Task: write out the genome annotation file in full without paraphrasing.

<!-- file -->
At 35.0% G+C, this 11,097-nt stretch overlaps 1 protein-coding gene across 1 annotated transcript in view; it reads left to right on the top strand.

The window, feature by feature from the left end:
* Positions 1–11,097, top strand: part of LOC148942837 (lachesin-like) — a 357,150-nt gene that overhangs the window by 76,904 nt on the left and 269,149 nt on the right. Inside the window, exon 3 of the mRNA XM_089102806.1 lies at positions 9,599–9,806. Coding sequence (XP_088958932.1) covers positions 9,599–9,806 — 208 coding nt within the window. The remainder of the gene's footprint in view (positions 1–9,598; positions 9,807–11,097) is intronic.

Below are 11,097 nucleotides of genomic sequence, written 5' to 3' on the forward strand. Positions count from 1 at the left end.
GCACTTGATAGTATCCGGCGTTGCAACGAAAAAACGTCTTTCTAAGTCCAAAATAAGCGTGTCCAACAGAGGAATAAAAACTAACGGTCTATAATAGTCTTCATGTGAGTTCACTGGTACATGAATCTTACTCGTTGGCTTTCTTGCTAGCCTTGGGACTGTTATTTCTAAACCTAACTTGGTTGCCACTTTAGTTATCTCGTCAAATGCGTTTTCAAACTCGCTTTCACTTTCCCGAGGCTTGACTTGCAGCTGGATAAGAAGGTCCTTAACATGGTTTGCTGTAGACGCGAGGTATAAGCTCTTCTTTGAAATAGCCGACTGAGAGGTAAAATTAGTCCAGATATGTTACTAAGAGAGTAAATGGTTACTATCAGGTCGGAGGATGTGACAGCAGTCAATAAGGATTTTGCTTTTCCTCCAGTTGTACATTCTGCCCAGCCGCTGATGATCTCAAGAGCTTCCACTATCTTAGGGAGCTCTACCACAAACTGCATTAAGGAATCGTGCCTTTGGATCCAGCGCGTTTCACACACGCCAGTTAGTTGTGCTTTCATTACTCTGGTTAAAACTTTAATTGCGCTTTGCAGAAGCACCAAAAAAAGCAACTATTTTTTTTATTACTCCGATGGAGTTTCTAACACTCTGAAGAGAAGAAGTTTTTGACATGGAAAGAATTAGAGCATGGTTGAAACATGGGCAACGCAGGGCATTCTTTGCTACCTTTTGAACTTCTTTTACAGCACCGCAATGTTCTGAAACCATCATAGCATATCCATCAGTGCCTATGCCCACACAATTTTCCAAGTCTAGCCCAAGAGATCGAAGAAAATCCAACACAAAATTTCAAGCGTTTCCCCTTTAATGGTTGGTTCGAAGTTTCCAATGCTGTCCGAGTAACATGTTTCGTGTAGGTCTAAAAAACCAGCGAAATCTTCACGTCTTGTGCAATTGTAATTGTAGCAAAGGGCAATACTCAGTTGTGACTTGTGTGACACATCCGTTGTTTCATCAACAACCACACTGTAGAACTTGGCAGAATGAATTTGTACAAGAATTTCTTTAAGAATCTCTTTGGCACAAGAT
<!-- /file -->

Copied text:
At 35.0% G+C, this 11,097-nt stretch overlaps 1 protein-coding gene across 1 annotated transcript in view; it reads left to right on the top strand.

The window, feature by feature from the left end:
* Positions 1–11,097, top strand: part of LOC148942837 (lachesin-like) — a 357,150-nt gene that overhangs the window by 76,904 nt on the left and 269,149 nt on the right. Inside the window, exon 3 of the mRNA XM_089102806.1 lies at positions 9,599–9,806. Coding sequence (XP_088958932.1) covers positions 9,599–9,806 — 208 coding nt within the window. The remainder of the gene's footprint in view (positions 1–9,598; positions 9,807–11,097) is intronic.

Below are 11,097 nucleotides of genomic sequence, written 5' to 3' on the forward strand. Positions count from 1 at the left end.
GCACTTGATAGTATCCGGCGTTGCAACGAAAAAACGTCTTTCTAAGTCCAAAATAAGCGTGTCCAACAGAGGAATAAAAACTAACGGTCTATAATAGTCTTCATGTGAGTTCACTGGTACATGAATCTTACTCGTTGGCTTTCTTGCTAGCCTTGGGACTGTTATTTCTAAACCTAACTTGGTTGCCACTTTAGTTATCTCGTCAAATGCGTTTTCAAACTCGCTTTCACTTTCCCGAGGCTTGACTTGCAGCTGGATAAGAAGGTCCTTAACATGGTTTGCTGTAGACGCGAGGTATAAGCTCTTCTTTGAAATAGCCGACTGAGAGGTAAAATTAGTCCAGATATGTTACTAAGAGAGTAAATGGTTACTATCAGGTCGGAGGATGTGACAGCAGTCAATAAGGATTTTGCTTTTCCTCCAGTTGTACATTCTGCCCAGCCGCTGATGATCTCAAGAGCTTCCACTATCTTAGGGAGCTCTACCACAAACTGCATTAAGGAATCGTGCCTTTGGATCCAGCGCGTTTCACACACGCCAGTTAGTTGTGCTTTCATTACTCTGGTTAAAACTTTAATTGCGCTTTGCAGAAGCACCAAAAAAAGCAACTATTTTTTTTATTACTCCGATGGAGTTTCTAACACTCTGAAGAGAAGAAGTTTTTGACATGGAAAGAATTAGAGCATGGTTGAAACATGGGCAACGCAGGGCATTCTTTGCTACCTTTTGAACTTCTTTTACAGCACCGCAATGTTCTGAAACCATCATAGCATATCCATCAGTGCCTATGCCCACACAATTTTCCAAGTCTAGCCCAAGAGATCGAAGAAAATCCAACACAAAATTTCAAGCGTTTCCCCTTTAATGGTTGGTTCGAAGTTTCCAATGCTGTCCGAGTAACATGTTTCGTGTAGGTCTAAAAAACCAGCGAAATCTTCACGTCTTGTGCAATTGTAATTGTAGCAAAGGGCAATACTCAGTTGTGACTTGTGTGACACATCCGTTGTTTCATCAACAACCACACTGTAGAACTTGGCAGAATGAATTTGTACAAGAATTTCTTTAAGAATCTCTTTGGCACAAGAT